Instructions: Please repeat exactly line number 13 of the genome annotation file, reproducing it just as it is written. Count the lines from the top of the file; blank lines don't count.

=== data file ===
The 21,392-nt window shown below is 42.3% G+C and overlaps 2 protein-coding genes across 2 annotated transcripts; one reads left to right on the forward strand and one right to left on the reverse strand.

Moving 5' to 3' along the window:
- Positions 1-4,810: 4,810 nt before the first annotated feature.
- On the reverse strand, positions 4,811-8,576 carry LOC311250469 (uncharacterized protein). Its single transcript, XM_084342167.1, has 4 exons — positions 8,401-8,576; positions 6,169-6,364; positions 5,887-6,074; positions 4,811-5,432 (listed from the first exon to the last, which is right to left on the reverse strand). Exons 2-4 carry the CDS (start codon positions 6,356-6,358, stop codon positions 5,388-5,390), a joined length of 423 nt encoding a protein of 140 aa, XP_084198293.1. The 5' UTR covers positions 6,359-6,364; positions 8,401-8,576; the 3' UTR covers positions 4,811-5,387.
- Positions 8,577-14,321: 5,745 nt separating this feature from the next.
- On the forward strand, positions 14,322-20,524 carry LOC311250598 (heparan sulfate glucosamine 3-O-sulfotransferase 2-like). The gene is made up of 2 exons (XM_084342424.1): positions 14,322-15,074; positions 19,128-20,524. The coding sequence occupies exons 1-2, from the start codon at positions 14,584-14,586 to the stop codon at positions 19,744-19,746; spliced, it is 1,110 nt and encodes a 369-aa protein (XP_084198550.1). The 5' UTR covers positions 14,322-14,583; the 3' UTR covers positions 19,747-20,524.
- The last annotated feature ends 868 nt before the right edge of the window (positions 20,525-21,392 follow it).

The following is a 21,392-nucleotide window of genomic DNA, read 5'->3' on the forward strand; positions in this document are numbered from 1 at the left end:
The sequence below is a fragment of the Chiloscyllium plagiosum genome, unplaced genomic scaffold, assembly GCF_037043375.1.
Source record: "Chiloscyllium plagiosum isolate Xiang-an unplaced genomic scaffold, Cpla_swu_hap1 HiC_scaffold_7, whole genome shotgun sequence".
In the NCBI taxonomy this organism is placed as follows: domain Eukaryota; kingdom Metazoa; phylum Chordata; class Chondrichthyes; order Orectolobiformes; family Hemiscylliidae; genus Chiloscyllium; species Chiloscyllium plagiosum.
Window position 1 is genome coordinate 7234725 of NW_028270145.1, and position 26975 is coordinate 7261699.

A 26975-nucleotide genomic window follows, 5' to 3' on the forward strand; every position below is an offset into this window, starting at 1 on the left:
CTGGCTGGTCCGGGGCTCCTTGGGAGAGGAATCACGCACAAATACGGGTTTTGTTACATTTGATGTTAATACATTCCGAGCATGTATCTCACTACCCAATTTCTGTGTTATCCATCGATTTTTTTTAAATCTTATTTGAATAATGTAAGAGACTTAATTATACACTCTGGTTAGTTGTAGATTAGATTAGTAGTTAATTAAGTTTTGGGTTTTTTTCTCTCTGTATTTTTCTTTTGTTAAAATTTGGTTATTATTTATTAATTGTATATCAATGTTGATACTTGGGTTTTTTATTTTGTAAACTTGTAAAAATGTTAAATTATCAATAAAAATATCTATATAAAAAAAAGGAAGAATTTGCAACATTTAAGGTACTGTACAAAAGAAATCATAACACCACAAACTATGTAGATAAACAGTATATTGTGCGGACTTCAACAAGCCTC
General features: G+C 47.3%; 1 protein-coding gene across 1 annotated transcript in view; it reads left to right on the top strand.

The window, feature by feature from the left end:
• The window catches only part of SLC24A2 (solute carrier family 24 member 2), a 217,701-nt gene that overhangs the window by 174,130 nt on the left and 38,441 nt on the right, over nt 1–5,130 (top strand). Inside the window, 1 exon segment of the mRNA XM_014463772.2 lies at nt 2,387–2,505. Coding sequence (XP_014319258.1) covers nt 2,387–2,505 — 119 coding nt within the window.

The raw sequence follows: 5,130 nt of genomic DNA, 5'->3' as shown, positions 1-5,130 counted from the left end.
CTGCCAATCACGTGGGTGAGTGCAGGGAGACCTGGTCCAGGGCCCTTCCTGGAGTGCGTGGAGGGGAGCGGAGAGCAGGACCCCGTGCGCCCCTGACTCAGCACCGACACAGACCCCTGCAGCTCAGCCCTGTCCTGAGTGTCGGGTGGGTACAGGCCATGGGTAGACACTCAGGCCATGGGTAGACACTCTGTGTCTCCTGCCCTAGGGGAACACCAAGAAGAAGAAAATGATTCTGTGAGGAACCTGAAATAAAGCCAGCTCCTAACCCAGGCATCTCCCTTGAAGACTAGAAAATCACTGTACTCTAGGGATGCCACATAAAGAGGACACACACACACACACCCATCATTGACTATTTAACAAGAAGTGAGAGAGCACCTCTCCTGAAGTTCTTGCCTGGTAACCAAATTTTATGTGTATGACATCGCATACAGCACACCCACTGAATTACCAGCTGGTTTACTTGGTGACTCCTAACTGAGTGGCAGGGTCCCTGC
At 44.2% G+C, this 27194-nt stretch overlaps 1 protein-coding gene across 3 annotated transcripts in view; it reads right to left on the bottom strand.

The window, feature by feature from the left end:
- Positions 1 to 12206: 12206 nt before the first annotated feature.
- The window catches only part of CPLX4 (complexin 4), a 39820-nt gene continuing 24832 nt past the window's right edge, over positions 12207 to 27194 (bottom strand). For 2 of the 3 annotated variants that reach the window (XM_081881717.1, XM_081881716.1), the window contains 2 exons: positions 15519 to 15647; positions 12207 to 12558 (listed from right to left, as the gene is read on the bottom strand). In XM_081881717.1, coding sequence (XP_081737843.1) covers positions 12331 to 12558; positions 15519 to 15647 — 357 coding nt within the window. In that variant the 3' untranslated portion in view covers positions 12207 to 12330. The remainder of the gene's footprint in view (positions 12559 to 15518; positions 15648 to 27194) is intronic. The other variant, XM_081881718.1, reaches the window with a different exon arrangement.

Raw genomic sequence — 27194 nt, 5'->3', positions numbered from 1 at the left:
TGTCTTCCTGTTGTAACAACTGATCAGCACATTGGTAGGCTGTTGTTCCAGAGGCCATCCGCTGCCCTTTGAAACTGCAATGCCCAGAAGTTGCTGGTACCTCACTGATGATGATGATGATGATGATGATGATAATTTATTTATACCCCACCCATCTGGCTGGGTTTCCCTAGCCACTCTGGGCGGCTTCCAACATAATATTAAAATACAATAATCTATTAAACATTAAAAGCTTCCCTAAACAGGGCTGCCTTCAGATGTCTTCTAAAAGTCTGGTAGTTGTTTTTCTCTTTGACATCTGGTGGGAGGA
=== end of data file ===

A 26975-nucleotide genomic window follows, 5' to 3' on the forward strand; every position below is an offset into this window, starting at 1 on the left: